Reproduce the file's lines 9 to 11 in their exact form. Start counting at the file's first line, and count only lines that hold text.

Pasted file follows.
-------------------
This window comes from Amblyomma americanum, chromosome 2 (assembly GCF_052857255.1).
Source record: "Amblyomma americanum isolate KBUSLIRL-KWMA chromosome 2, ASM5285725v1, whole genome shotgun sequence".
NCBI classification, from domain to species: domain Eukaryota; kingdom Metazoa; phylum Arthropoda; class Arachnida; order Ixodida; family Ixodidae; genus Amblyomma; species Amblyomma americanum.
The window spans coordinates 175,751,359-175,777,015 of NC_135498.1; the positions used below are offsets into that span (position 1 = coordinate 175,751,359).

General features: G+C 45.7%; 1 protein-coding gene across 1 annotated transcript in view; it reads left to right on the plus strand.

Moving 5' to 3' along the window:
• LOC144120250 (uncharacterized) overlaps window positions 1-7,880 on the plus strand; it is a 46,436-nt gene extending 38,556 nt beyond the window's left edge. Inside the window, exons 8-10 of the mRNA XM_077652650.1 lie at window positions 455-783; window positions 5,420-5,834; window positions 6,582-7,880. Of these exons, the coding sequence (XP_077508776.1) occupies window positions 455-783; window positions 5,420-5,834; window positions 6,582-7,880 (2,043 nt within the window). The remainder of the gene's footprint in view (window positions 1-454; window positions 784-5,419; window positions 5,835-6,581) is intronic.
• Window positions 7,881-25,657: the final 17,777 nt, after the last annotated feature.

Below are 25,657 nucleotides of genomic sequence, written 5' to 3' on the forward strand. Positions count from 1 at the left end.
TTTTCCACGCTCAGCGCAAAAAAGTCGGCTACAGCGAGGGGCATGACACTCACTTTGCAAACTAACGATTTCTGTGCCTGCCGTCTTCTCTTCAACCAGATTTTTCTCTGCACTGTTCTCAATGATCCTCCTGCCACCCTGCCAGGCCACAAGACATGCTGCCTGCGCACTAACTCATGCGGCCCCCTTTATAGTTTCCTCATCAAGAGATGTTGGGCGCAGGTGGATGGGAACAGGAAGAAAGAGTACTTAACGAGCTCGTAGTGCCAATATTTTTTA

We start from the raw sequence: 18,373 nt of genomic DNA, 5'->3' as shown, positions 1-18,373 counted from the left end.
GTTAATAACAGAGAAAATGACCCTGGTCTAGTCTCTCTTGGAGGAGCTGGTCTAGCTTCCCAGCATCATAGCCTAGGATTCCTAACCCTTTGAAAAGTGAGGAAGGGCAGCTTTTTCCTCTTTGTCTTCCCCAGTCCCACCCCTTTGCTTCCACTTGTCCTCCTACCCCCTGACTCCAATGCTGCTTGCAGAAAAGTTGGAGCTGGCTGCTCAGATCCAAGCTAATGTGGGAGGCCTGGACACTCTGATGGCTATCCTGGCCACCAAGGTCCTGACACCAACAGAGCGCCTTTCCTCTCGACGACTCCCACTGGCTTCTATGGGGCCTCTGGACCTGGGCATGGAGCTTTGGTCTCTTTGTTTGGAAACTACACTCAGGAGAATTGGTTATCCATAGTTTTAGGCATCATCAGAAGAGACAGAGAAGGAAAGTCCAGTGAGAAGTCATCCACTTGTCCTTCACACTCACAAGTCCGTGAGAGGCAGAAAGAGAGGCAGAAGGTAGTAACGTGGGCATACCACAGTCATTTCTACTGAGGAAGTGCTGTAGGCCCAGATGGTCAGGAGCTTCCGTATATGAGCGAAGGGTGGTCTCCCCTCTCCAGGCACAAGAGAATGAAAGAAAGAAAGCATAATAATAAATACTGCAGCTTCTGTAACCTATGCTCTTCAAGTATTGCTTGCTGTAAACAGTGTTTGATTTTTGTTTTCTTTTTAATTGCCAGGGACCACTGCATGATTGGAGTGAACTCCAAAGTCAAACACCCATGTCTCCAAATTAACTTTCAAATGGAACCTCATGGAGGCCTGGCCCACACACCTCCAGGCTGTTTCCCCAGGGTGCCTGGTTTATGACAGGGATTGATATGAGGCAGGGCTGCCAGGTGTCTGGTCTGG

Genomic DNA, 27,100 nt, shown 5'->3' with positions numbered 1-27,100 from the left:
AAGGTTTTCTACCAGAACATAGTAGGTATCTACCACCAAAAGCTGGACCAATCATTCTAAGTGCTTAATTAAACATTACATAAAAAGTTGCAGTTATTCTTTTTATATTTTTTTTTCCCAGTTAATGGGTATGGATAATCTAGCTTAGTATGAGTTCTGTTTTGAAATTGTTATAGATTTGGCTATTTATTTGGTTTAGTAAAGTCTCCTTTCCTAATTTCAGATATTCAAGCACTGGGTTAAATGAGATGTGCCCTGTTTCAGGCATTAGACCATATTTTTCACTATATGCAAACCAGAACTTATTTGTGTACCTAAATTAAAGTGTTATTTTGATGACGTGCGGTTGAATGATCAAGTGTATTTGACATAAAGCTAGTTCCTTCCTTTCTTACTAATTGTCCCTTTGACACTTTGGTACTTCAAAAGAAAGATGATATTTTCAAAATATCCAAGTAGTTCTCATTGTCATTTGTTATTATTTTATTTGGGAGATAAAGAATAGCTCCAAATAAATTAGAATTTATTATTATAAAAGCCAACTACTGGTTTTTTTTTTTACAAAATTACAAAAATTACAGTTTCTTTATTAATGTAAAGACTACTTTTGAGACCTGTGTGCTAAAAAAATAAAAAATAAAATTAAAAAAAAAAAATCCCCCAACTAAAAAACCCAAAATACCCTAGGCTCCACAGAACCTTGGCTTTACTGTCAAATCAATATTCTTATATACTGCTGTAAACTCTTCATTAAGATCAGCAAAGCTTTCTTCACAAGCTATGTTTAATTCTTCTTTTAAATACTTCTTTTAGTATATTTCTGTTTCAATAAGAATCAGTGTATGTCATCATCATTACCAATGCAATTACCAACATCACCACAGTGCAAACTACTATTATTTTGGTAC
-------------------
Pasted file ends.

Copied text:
Below are 25,657 nucleotides of genomic sequence, written 5' to 3' on the forward strand. Positions count from 1 at the left end.
TTTTCCACGCTCAGCGCAAAAAAGTCGGCTACAGCGAGGGGCATGACACTCACTTTGCAAACTAACGATTTCTGTGCCTGCCGTCTTCTCTTCAACCAGATTTTTCTCTGCACTGTTCTCAATGATCCTCCTGCCACCCTGCCAGGCCACAAGACATGCTGCCTGCGCACTAACTCATGCGGCCCCCTTTATAGTTTCCTCATCAAGAGATGTTGGGCGCAGGTGGATGGGAACAGGAAGAAAGAGTACTTAACGAGCTCGTAGTGCCAATATTTTTTA

We start from the raw sequence: 18,373 nt of genomic DNA, 5'->3' as shown, positions 1-18,373 counted from the left end.